Once the engine has gotten past the initial fire-up and break-in steps, we come to the tune. The basic power tune involves just two things-the air/fuel ratio and timing. A well-equipped dyno will have a wideband Lambda sensor to precisely measure the air/fuel ratio. For the initial power pulls, the timing should be set conservatively, based upon the total timing setting for the type of engine being tested. Typically 30 degrees total timing is a good starting point for most V-8 engines.
The first pulls should be static pulls, where the engine is simply loaded to a set rpm. The first static pull should be at the lower end of the engine's operating range. As the engine is pulled down, the air/fuel ratio should be monitored. If the ratio is outside of a safe range, the pull should be aborted, and corrections to the carb jetting or fuel injection should be made. Here is where the wideband Lambda sensor is really valuable, but an experienced dyno operator will also be able to judge the ratio by a combination of the brake specific fuel consumption, the power output, the fuel flow, and the dyno's analog air/fuel ratio calculation. A series of additional static pulls should follow, essentially spot-checking to make sure that the engine is in a safe air/fuel ratio zone at various points up the rpm range.
If everything looks good once the static pulls are complete, the next step is to get into the sweep tests and tuning loops. In a sweep, the dyno is set to test the engine over the desired rpm range, and the engine is loaded to pull through the range. The best strategy here is to start with a short sweep, ending below the anticipated peak power rpm. There's no reason to take it to redline on the first pull. The sweep tests should extend to a higher rpm each time until the peak power points are determined. The dyno operator will study the data from each pull and determine if any adjustments are required along the way. Running a tuning loop of the air/fuel ratio can be done to determine what ratio provides the best power curve. This involves changing the jetting or fuel map in an injection system and then trying another sweep test, comparing the power curve to the previous pulls'. Generally, the procedure is to try a richer ratio first, since it is safer, and then, judging by the change in the power curve, the decision is made whether to try an even richer air/fuel ratio or explore the leaner direction.
The best timing can also be found with loop testing, similar to that done with the air/fuel ratio testing. Here it is best to take a little timing out, try it, and judge by comparing the power curves whether that is the correct direction. If not, the timing can be advanced until the best power curve is found. It may take more than one go-around with the timing and fuel loops until the best combination of these two factors are reached, which represents the optimal full-throttle settings. The dyno operator should be on the alert for any signs of detonation or unusual readings of the dyno's recorded data. Other considerations that the dyno operator should look at include the fuel flow balance between the primary and secondary sides of a four-barrel carburetor, and the engine's air/fuel ratio at part-throttle, light-load, or cruise. Additional tuning of the advance curve can also be made at this time.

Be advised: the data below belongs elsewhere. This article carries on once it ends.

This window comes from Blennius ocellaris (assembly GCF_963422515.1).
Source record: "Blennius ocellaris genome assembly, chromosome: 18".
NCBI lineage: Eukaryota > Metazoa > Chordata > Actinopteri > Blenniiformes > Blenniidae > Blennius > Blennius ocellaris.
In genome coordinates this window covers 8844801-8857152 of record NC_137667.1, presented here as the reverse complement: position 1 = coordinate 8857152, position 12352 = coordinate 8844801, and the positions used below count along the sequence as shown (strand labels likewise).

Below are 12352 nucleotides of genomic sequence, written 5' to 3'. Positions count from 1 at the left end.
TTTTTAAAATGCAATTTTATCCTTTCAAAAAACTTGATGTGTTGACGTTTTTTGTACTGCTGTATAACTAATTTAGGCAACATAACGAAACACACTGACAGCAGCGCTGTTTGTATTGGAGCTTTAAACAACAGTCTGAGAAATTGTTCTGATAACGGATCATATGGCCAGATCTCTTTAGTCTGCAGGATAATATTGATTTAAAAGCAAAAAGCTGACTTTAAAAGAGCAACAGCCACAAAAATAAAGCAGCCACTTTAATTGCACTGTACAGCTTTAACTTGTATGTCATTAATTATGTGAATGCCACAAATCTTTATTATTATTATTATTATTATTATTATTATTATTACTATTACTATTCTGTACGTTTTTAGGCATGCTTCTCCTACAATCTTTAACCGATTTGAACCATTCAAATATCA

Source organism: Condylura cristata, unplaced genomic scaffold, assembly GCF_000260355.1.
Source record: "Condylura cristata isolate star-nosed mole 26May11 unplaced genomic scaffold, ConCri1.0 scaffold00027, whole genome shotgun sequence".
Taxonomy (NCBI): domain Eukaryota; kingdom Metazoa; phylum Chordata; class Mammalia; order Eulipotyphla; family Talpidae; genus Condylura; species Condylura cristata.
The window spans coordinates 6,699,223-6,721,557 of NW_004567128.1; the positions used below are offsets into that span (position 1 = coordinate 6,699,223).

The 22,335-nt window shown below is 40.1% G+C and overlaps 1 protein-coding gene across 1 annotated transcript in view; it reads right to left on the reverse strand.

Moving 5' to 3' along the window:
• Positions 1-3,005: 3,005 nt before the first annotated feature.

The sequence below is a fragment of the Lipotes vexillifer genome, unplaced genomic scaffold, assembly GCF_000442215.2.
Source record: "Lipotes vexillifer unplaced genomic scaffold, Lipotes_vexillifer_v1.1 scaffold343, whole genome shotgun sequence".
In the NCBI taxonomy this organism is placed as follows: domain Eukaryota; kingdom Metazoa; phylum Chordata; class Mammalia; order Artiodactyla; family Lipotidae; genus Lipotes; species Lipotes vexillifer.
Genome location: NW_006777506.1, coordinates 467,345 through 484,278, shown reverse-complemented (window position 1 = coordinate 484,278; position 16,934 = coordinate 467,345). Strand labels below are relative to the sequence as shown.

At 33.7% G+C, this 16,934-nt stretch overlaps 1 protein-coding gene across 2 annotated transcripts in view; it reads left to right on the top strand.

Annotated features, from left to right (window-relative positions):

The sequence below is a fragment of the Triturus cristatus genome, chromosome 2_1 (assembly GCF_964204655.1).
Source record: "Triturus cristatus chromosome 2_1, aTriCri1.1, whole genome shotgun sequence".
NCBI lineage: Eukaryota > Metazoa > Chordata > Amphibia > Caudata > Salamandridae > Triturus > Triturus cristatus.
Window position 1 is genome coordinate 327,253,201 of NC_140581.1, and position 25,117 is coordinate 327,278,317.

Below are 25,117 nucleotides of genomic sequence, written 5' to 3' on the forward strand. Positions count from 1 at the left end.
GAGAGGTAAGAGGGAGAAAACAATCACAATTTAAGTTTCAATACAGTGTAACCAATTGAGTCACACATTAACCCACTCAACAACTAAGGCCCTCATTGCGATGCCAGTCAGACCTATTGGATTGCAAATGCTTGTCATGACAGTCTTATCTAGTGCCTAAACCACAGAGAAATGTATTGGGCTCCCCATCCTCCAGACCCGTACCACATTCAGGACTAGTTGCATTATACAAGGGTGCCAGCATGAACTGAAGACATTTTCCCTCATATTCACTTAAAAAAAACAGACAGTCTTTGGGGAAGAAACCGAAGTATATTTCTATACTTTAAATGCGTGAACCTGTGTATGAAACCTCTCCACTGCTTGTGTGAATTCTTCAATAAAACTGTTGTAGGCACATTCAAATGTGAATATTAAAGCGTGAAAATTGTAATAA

Besides taking your initial combination, optimizing it, and giving you a clear picture of the power curve, a dyno test provides the opportunity to try a variety of equipment in comparative testing. Here the dyno results can provide the basis for component selection, based on the results. You might wonder, is a 1 7/8-inch header an advantage over a 1 3/4-inch set? Is a 750-cfm carb the best, or would an 850 prove better? Single-plane or dual-plane intake? The dyno will help answer these kinds of questions for your particular engine combination and intended usage. Be aware that valid comparative testing is time consuming, both in the wrenching time and the additional tuning time that will likely be required. Things like air/fuel ratio requirements can change dramatically when major components, like headers or intakes, are swapped. For the tests to generate good data, the tune has to be optimized for the combination. It's also important that the test regime is closely controlled, since factors like coolant and oil temperatures or the test rpm range can skew the results.
Just be sure to discuss the testing ahead of time, so that the operator can provide some insight on what can be accomplished in the allotted time, and how the test will be structured to make the best use of that time. Don't expect to show up on test day and surprise the operator with 12 intake manifolds. Explain to the shop what you'd like to test, and work out a plan to get that testing accomplished. You'll need to consider what additional items will be required to get the parts swapping done, such as gasket and sealants, fasteners, or special tools the shop may or may not have. The communication here is vital to a successful day on the dyno. It's good to prepare a checklist on what you'll need to bring.